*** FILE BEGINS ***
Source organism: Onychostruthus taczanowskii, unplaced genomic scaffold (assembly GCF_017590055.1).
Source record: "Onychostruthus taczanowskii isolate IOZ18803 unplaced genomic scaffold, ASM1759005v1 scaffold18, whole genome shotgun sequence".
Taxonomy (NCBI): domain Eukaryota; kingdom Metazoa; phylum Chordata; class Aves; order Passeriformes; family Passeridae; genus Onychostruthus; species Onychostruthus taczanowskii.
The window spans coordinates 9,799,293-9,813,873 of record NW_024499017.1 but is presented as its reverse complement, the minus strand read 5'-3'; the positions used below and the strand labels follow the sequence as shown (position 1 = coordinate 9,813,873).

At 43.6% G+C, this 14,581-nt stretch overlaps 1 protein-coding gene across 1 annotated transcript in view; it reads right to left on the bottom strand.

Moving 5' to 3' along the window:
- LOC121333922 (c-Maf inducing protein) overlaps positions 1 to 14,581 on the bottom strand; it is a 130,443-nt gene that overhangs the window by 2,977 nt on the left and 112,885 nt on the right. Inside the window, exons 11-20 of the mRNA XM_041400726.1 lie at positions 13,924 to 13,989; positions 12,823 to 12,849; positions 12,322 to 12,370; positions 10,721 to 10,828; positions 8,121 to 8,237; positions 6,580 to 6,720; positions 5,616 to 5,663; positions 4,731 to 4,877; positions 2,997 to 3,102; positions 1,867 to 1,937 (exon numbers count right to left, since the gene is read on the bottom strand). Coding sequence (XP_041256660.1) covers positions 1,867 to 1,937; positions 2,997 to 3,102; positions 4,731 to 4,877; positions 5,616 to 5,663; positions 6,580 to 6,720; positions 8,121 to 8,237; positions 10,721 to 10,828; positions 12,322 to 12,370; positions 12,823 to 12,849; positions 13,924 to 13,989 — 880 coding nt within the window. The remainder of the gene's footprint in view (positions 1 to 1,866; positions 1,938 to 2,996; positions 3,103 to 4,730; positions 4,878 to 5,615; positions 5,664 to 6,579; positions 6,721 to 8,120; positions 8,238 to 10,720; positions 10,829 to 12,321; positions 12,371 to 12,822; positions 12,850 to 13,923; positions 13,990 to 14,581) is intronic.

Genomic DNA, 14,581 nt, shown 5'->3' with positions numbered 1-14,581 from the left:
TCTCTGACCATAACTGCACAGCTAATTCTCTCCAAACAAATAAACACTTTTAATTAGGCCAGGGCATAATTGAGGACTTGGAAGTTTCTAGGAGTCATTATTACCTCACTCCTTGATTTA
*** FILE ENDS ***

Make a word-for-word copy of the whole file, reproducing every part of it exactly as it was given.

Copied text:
Source organism: Onychostruthus taczanowskii, unplaced genomic scaffold (assembly GCF_017590055.1).
Source record: "Onychostruthus taczanowskii isolate IOZ18803 unplaced genomic scaffold, ASM1759005v1 scaffold18, whole genome shotgun sequence".
Taxonomy (NCBI): domain Eukaryota; kingdom Metazoa; phylum Chordata; class Aves; order Passeriformes; family Passeridae; genus Onychostruthus; species Onychostruthus taczanowskii.
The window spans coordinates 9,799,293-9,813,873 of record NW_024499017.1 but is presented as its reverse complement, the minus strand read 5'-3'; the positions used below and the strand labels follow the sequence as shown (position 1 = coordinate 9,813,873).

At 43.6% G+C, this 14,581-nt stretch overlaps 1 protein-coding gene across 1 annotated transcript in view; it reads right to left on the bottom strand.

Moving 5' to 3' along the window:
- LOC121333922 (c-Maf inducing protein) overlaps positions 1 to 14,581 on the bottom strand; it is a 130,443-nt gene that overhangs the window by 2,977 nt on the left and 112,885 nt on the right. Inside the window, exons 11-20 of the mRNA XM_041400726.1 lie at positions 13,924 to 13,989; positions 12,823 to 12,849; positions 12,322 to 12,370; positions 10,721 to 10,828; positions 8,121 to 8,237; positions 6,580 to 6,720; positions 5,616 to 5,663; positions 4,731 to 4,877; positions 2,997 to 3,102; positions 1,867 to 1,937 (exon numbers count right to left, since the gene is read on the bottom strand). Coding sequence (XP_041256660.1) covers positions 1,867 to 1,937; positions 2,997 to 3,102; positions 4,731 to 4,877; positions 5,616 to 5,663; positions 6,580 to 6,720; positions 8,121 to 8,237; positions 10,721 to 10,828; positions 12,322 to 12,370; positions 12,823 to 12,849; positions 13,924 to 13,989 — 880 coding nt within the window. The remainder of the gene's footprint in view (positions 1 to 1,866; positions 1,938 to 2,996; positions 3,103 to 4,730; positions 4,878 to 5,615; positions 5,664 to 6,579; positions 6,721 to 8,120; positions 8,238 to 10,720; positions 10,829 to 12,321; positions 12,371 to 12,822; positions 12,850 to 13,923; positions 13,990 to 14,581) is intronic.

Genomic DNA, 14,581 nt, shown 5'->3' with positions numbered 1-14,581 from the left:
TCTCTGACCATAACTGCACAGCTAATTCTCTCCAAACAAATAAACACTTTTAATTAGGCCAGGGCATAATTGAGGACTTGGAAGTTTCTAGGAGTCATTATTACCTCACTCCTTGATTTA